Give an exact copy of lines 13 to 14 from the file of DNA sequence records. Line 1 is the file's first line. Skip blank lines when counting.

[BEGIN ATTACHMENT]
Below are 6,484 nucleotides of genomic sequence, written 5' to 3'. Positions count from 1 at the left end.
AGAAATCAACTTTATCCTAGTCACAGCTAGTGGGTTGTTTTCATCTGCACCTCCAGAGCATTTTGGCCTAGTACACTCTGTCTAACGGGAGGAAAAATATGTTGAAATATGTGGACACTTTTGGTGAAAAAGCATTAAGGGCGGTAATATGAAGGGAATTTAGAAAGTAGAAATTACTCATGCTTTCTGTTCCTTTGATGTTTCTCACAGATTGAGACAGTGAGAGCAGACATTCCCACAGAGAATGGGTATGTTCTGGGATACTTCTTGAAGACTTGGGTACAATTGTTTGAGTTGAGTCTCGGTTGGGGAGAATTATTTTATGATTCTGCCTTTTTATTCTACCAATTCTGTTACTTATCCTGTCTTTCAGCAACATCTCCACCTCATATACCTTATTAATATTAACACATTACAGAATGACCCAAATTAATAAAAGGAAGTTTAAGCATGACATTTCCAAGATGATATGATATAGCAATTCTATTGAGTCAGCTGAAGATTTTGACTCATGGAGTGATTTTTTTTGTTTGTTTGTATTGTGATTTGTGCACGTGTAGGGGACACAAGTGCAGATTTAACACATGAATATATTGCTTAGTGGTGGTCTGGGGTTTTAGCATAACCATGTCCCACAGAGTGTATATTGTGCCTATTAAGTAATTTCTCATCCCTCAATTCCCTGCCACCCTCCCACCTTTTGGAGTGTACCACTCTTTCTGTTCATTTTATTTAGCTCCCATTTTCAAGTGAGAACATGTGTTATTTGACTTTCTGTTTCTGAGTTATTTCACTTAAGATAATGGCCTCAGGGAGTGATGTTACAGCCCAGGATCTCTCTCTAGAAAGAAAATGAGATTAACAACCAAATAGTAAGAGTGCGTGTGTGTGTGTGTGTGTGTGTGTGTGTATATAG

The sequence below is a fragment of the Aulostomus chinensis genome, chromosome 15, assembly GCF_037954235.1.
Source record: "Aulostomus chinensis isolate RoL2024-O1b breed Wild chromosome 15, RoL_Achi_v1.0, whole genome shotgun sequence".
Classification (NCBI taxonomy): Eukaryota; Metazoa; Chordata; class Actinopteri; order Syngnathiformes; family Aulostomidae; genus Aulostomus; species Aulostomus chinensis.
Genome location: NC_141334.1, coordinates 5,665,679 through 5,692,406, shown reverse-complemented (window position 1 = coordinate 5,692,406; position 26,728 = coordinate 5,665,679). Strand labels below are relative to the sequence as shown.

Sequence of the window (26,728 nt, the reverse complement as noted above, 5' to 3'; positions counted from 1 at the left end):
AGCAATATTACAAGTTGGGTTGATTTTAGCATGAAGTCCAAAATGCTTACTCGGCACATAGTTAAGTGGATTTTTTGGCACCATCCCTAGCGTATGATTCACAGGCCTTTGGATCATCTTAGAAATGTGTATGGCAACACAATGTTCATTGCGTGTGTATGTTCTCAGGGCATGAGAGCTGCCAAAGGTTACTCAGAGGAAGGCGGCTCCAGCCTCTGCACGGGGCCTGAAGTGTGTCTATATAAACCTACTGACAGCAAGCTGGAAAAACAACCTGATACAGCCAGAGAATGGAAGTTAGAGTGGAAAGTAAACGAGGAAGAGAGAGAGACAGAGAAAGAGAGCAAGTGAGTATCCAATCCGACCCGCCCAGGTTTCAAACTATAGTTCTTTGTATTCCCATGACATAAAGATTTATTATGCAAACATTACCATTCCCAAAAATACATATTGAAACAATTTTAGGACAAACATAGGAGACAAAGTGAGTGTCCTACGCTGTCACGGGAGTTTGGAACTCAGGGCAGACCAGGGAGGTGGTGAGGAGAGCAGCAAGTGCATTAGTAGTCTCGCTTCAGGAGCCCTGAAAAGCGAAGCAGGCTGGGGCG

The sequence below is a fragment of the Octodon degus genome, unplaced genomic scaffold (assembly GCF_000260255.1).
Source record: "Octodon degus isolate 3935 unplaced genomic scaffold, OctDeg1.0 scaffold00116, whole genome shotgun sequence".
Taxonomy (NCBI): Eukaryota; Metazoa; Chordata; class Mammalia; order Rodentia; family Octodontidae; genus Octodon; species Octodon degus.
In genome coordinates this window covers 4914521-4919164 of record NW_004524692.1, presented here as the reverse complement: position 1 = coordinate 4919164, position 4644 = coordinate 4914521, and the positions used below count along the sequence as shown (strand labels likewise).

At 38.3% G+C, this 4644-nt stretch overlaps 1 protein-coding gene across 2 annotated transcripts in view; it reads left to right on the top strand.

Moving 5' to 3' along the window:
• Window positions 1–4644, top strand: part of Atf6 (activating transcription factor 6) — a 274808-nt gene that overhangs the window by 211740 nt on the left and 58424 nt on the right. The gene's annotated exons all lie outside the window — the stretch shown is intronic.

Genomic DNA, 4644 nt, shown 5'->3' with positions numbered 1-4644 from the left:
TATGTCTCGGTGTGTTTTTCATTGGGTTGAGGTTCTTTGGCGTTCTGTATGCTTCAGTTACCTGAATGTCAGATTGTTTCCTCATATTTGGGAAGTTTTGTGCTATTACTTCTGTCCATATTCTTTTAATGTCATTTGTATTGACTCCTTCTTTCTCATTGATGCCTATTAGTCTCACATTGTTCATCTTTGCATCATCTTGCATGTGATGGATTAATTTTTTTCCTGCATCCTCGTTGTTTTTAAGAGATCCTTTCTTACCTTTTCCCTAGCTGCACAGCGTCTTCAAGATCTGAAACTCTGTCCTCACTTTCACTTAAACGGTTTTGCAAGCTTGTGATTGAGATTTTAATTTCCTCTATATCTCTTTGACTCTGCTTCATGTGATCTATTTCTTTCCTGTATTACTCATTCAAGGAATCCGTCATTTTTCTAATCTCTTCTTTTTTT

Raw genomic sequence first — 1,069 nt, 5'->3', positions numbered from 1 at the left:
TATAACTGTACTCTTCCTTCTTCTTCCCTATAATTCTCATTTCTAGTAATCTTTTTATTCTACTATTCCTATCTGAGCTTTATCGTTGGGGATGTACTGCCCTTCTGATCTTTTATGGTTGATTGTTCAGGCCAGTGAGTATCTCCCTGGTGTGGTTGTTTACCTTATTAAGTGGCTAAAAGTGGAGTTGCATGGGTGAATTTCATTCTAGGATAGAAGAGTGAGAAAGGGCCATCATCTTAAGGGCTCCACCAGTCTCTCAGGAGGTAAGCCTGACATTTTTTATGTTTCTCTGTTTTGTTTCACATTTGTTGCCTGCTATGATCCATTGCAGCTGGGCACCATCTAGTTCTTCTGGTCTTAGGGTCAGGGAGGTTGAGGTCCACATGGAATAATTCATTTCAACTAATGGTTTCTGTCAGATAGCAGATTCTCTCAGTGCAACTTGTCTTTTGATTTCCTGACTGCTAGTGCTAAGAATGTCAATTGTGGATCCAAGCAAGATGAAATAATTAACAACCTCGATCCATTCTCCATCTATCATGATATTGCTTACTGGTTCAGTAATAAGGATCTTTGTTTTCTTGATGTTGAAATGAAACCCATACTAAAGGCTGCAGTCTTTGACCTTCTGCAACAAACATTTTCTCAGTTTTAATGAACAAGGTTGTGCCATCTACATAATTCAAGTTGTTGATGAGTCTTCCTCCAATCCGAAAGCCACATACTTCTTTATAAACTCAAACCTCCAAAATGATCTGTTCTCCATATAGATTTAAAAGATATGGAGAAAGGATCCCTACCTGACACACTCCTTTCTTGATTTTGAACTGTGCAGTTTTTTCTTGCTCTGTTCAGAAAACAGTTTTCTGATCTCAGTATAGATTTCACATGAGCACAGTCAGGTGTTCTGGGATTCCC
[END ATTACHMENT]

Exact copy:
At 38.3% G+C, this 4644-nt stretch overlaps 1 protein-coding gene across 2 annotated transcripts in view; it reads left to right on the top strand.

Moving 5' to 3' along the window: